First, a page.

Legend Seafood Restaurant
Since I was in Chinatown buying some mooncakes today, I decided that to have some dim sum for lunch. There are quite a few restaurants that serve dim sum in the area, such as Mei Sum and Tai Pan, but today I decided to have dim sum at Legend Seafood Restaurant.
Ask any local where to find good dim sum, and many times the response will be Legend. So even when I arrived at 1:00 pm, this place wass packed. I guess it shows how popular this place is, right?
Every few minutes the ladies pushing carts come around to each table hawking their wares. This one is serving rice soup with preserved egg and salted pork as well as ox intestines with turnip.
This one here is offering pan fried turnip cake as well as pan fried dumplings with chives and shrimp.
My first selection of the day, was #22, B.B.Q. pork manapua (char siu bao, US$2.85)
Soft and fluffy, the bun was a bit moist when it arrived. Tearing it open, we have this.
The soft, dense bun was a bit too "wet". Don't know why this was the case, but for some reason, the bun seemed "soggy". When I tore it in half with my fingers, I had pieces of the bun stuck there, and when I bit into it, it seemed as though it had absorbed quite a bit of water. The pieces of B.B.Q. pork were a bit fatty and not flavored with not enough char siu sauce.
Next was #27, mochi rice in lotus leaf (US$2.85)
This is probably one of my favorite dim sum items. After unwrapping the lotus leaf a bit, you can see what's inside.
Concealed by the tender, sticky grains of glutinous rice are bits of pork and black mushroom as well as half a chestnut (!). Perfectly cooked, the flavor of the glutinous rice was enhanced by the fragrance of the lotus leaf. The pork and mushroom filling gave this a savory flavor. One of the best dishes served here.
Then came #19, the bean curd roll (US$2.85).
Bean curd "skins" are wrapped around a filling of minced pork, bamboo shoots, and black fungus (among other things), then steamed until soft and tender. These were quite meaty with lots of crunchy pieces of bamboo shoot throughout. I enjoyed these, but I thought the seasoning of the accompanying "gravy" could have been a bit more flavorful.
Here is #38, the pan fried turnip cake (US$2.85).
Grated turnip is combined with dried shrimp and bits of pork, then seasoned before being steamed until firm. Before serving, the turnip "cake" is cut into squares then pan fried. When this turnip cake was served, the outside was crisp, while the inside was still soft and tender. There was lots of dried shrimp here, but there was an unusual flavor as well -- something that I didn't really care for. I ate these smeared with a lot of chilli.
Since there was no more deep fried shrimp, which is actually one of my favorites here, I instead ordered the #33, barbecue pork pastry (US$2.85).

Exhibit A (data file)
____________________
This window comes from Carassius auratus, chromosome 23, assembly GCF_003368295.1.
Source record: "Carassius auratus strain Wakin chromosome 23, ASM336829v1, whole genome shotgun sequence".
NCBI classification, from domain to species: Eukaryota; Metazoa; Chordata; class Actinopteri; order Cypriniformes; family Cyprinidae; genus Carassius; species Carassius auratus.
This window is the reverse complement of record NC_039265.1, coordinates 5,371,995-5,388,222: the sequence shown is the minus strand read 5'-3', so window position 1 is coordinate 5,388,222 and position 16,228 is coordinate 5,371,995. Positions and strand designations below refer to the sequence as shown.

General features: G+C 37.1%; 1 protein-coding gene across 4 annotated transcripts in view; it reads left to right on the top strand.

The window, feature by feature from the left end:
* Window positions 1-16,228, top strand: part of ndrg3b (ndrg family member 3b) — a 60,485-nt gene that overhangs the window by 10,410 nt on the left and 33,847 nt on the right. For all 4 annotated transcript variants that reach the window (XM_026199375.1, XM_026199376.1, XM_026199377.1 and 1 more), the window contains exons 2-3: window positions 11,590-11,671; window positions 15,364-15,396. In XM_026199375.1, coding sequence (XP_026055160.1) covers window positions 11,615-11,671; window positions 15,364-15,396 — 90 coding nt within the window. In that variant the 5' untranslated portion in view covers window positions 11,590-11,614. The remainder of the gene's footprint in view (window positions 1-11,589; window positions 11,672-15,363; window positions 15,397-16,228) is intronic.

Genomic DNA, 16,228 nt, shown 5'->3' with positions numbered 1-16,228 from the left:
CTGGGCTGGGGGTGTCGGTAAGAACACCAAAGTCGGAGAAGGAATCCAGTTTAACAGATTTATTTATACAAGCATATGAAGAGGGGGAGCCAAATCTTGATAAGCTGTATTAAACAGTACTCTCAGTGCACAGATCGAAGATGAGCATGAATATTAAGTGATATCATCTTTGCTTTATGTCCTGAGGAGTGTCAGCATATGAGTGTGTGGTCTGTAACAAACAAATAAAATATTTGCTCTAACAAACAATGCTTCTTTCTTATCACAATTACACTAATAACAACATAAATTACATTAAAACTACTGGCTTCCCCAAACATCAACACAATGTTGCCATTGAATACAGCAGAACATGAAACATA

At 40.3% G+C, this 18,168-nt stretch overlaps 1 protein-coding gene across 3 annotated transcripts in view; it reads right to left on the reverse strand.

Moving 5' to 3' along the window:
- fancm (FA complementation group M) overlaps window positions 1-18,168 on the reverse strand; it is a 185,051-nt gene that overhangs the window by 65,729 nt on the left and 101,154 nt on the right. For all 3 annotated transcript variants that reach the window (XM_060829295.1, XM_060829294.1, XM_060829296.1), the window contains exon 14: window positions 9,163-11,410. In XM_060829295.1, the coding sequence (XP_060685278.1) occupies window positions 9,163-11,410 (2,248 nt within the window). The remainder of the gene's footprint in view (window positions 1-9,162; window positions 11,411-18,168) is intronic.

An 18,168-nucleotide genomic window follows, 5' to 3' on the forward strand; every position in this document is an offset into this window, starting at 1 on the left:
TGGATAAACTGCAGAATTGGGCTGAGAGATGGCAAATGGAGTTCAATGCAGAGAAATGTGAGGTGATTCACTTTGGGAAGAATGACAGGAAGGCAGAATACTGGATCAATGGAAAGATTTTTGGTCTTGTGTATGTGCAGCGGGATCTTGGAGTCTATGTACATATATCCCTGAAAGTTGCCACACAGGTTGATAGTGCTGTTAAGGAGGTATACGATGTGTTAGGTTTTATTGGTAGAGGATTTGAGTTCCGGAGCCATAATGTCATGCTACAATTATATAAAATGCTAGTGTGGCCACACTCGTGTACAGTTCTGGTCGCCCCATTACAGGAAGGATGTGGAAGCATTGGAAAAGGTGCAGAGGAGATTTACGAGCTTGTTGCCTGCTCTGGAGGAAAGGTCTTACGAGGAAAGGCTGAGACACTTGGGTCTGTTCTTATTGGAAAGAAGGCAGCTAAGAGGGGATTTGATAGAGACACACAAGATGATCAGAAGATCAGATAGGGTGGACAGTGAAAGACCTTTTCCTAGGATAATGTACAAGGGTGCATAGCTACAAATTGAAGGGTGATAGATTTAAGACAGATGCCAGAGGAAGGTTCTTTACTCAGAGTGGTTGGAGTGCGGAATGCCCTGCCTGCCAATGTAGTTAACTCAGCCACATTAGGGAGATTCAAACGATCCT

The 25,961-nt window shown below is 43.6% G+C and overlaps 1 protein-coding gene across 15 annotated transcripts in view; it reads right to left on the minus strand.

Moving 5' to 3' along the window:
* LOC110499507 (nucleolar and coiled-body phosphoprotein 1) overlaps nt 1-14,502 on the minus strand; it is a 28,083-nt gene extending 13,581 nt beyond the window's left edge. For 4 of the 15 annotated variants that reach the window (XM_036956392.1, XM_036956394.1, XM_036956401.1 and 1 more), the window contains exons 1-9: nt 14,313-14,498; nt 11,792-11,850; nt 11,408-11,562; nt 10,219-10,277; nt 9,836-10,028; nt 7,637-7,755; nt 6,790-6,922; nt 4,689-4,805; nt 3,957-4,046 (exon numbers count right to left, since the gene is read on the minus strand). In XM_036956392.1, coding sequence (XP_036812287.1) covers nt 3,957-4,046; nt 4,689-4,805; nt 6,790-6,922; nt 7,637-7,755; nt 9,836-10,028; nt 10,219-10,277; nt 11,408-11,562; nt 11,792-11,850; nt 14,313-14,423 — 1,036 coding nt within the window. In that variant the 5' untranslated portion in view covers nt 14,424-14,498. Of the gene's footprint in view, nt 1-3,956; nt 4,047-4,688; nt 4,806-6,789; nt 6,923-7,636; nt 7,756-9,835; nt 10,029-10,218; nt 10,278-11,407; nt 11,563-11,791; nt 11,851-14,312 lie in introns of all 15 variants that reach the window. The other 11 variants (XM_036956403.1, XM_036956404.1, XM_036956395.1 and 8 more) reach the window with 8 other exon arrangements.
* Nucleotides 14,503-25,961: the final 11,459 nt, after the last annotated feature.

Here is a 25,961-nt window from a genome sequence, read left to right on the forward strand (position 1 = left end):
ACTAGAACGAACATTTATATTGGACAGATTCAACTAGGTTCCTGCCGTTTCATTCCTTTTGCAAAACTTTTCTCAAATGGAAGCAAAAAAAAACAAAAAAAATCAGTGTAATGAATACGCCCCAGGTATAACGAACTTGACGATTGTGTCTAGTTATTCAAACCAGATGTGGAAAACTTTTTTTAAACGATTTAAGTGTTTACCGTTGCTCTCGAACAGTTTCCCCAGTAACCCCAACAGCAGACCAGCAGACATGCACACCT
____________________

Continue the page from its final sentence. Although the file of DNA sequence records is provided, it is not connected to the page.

Pastry dough is wrapped around minced char siu (barbecue pork), then brushed with egg and sprinkled with sesame seeds before being baked. The glossy pastry was a little sweet and just a little salty too. Taking a bite of the overstuffed, flaky pastry caused crumbs to fly every which way and the savory bits of char siu offset the overall sweetness quite well.
The next to last dish was this one, #43, steamed look funn with beef (US$3.75).
Soft and slippery look funn is wrapped around a filling of minced beef before being steamed. This is served with a bit of shoyu (soy sauce) poured over the top of the steaming hot noodles. When this arrived, the beef filling was literally oozing out from the ends of the look funn noodles.
For the final dessert "course", I selected #4, the small egg custard tart (US$2.15).
The flaky crust enveloped the jelly-like custard which was smooth and creamy. I actually found this to be quite good -- better than average actually. Why? Don't know really, but it might have been the "slipperiness" of the custard. It seemed to be more eggy than milky.
The dim sum here at Legend is often described as some of the best on the Island, but judging by my visits here, I have to disagree. After eating the dim sum here on many occasions, I find the quality of the offerings quite inconsistent, and vary from one visit to the next. Although there are several dishes that stand out, the mochi rice in lotus leaf is one, there are many more that do not. The service here is spotty at best and although the prices here are reasonable, I would rather pay a little more for a better overall experience.
Legend Seafood Restaurant
Chinatown Cultural Plaza
100 North Beretania Street Suite 108